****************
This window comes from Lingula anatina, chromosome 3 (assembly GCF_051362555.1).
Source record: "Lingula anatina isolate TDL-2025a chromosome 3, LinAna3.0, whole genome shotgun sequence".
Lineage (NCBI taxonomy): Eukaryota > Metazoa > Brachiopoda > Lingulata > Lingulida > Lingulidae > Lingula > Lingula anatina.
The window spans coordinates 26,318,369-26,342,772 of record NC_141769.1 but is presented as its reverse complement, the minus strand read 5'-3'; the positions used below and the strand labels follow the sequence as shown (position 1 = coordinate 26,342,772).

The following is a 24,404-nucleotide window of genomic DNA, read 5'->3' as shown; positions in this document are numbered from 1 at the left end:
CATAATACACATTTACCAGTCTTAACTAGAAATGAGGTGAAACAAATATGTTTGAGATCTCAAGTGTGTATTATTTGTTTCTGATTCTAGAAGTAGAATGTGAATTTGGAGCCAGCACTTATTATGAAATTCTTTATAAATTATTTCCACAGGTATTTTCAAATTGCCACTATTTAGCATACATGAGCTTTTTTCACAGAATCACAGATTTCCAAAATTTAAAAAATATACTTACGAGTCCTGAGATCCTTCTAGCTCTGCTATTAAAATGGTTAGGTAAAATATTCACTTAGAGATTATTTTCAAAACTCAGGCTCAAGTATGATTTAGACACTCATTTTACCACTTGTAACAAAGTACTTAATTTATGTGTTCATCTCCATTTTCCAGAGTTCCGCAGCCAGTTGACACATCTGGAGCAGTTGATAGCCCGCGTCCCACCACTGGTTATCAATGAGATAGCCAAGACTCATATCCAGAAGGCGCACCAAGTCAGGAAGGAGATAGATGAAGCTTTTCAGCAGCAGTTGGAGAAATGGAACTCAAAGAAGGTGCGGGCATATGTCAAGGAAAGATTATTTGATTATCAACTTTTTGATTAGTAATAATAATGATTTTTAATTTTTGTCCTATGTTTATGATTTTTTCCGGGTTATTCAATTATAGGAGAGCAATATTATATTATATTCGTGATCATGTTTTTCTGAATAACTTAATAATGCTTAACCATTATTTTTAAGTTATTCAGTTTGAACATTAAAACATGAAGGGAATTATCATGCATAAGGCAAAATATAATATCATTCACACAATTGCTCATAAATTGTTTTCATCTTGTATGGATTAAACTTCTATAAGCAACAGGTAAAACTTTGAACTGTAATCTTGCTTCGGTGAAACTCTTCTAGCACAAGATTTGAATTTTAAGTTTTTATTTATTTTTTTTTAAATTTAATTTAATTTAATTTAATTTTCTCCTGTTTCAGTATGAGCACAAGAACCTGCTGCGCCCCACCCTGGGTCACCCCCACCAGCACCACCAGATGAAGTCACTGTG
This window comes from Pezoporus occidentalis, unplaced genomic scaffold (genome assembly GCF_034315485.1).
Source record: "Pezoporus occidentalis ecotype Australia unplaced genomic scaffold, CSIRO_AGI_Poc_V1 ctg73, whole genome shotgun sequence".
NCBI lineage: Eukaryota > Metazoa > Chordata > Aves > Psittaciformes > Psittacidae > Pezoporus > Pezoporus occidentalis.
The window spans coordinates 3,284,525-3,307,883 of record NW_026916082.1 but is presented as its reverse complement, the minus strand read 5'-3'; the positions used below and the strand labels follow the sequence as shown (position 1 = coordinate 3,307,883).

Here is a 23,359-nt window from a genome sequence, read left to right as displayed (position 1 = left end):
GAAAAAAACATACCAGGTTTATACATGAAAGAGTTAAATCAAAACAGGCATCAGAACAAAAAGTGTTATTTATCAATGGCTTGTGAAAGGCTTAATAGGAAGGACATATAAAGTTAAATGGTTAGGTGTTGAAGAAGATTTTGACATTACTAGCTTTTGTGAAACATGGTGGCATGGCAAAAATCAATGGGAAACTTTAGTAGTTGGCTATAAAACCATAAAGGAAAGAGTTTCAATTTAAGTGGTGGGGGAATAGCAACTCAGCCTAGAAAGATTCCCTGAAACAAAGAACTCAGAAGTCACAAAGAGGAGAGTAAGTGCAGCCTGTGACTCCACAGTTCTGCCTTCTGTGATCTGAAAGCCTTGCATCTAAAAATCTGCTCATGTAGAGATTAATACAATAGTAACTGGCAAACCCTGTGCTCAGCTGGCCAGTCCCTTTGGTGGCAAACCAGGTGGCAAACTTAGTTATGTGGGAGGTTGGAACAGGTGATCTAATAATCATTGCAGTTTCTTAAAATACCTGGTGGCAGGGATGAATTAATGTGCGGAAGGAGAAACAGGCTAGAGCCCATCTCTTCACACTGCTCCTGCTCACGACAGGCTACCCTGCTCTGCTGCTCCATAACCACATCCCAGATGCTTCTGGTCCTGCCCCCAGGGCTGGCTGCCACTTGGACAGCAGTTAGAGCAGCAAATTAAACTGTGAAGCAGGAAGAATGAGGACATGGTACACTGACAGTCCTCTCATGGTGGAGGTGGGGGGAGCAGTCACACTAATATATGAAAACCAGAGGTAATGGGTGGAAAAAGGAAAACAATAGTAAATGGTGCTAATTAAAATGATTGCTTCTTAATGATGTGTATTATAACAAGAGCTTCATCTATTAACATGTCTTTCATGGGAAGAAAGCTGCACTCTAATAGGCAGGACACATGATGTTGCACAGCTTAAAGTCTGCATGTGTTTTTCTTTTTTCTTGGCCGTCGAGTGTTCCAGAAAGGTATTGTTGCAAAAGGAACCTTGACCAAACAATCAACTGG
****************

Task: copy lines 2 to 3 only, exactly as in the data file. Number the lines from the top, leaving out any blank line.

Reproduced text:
Source record: "Lingula anatina isolate TDL-2025a chromosome 3, LinAna3.0, whole genome shotgun sequence".
Lineage (NCBI taxonomy): Eukaryota > Metazoa > Brachiopoda > Lingulata > Lingulida > Lingulidae > Lingula > Lingula anatina.